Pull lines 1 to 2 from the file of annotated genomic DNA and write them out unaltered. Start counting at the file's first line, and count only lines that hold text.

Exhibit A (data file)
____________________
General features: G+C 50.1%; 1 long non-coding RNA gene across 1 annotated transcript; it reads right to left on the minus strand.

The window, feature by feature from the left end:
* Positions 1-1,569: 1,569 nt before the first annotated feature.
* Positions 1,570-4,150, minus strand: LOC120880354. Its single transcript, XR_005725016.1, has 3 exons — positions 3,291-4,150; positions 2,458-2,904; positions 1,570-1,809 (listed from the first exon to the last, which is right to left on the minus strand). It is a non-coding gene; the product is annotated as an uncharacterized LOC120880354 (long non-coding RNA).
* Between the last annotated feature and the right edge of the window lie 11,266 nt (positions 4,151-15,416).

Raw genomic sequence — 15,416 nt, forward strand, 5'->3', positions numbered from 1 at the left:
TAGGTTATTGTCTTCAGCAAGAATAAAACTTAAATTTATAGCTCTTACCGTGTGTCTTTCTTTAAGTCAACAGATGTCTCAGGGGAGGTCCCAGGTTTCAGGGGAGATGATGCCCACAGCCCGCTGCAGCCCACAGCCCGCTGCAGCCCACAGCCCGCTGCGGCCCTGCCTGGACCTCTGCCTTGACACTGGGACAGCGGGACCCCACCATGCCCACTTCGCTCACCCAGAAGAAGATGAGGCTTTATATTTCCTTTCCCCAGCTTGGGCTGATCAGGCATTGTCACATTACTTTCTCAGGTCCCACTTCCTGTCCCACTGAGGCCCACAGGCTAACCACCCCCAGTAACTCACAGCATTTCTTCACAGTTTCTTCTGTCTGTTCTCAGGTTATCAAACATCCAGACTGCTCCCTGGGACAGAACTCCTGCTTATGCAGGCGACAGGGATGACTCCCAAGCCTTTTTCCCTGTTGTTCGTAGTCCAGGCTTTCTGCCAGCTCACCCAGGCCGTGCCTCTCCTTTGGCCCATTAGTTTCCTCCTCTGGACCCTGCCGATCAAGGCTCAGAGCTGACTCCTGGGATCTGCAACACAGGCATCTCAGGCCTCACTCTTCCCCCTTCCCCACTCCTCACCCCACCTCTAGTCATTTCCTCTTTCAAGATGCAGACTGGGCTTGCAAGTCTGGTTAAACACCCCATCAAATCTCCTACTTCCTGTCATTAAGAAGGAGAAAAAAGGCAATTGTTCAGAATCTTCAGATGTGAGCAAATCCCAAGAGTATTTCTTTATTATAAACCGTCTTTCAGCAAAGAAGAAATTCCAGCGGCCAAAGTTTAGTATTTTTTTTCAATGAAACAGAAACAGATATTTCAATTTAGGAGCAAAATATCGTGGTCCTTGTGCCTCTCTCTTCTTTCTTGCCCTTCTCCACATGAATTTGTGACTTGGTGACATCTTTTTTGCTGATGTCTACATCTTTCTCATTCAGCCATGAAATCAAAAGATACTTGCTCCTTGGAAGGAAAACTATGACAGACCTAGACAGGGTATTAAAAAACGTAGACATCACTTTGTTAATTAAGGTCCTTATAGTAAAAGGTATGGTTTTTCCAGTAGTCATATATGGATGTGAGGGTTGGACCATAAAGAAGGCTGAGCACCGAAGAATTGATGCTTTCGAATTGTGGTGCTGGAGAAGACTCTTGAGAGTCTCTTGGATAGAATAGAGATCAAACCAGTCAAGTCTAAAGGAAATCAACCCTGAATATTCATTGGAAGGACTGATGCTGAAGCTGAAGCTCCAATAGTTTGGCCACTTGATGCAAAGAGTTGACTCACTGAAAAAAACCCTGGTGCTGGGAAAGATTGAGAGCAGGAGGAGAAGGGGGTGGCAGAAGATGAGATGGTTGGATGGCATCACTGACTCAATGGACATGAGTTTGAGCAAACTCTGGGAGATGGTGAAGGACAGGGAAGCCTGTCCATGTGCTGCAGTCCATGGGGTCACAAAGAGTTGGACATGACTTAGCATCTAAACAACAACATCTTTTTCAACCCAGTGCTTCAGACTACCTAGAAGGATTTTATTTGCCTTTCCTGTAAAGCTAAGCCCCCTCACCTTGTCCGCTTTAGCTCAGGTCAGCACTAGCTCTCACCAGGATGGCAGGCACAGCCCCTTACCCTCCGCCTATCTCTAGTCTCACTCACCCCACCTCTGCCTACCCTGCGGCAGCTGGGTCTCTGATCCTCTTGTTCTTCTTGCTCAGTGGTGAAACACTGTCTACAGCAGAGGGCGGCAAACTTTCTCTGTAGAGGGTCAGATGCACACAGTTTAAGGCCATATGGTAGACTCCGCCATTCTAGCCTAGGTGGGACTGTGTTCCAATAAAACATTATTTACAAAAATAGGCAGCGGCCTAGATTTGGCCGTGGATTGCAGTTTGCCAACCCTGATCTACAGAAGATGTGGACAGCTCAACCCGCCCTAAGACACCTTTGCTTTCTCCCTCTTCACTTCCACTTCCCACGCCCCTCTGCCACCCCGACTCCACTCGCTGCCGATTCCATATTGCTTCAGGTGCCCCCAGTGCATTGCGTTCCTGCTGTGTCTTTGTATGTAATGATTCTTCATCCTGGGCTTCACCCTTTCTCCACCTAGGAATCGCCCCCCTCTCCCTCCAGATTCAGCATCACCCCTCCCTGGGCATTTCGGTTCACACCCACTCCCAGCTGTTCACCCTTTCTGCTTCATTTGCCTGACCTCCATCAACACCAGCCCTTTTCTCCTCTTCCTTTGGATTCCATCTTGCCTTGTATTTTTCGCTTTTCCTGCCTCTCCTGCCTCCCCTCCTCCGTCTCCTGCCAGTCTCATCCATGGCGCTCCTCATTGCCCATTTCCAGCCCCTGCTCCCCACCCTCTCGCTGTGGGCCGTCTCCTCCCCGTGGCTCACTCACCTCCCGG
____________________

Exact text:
General features: G+C 50.1%; 1 long non-coding RNA gene across 1 annotated transcript; it reads right to left on the minus strand.

The window, feature by feature from the left end: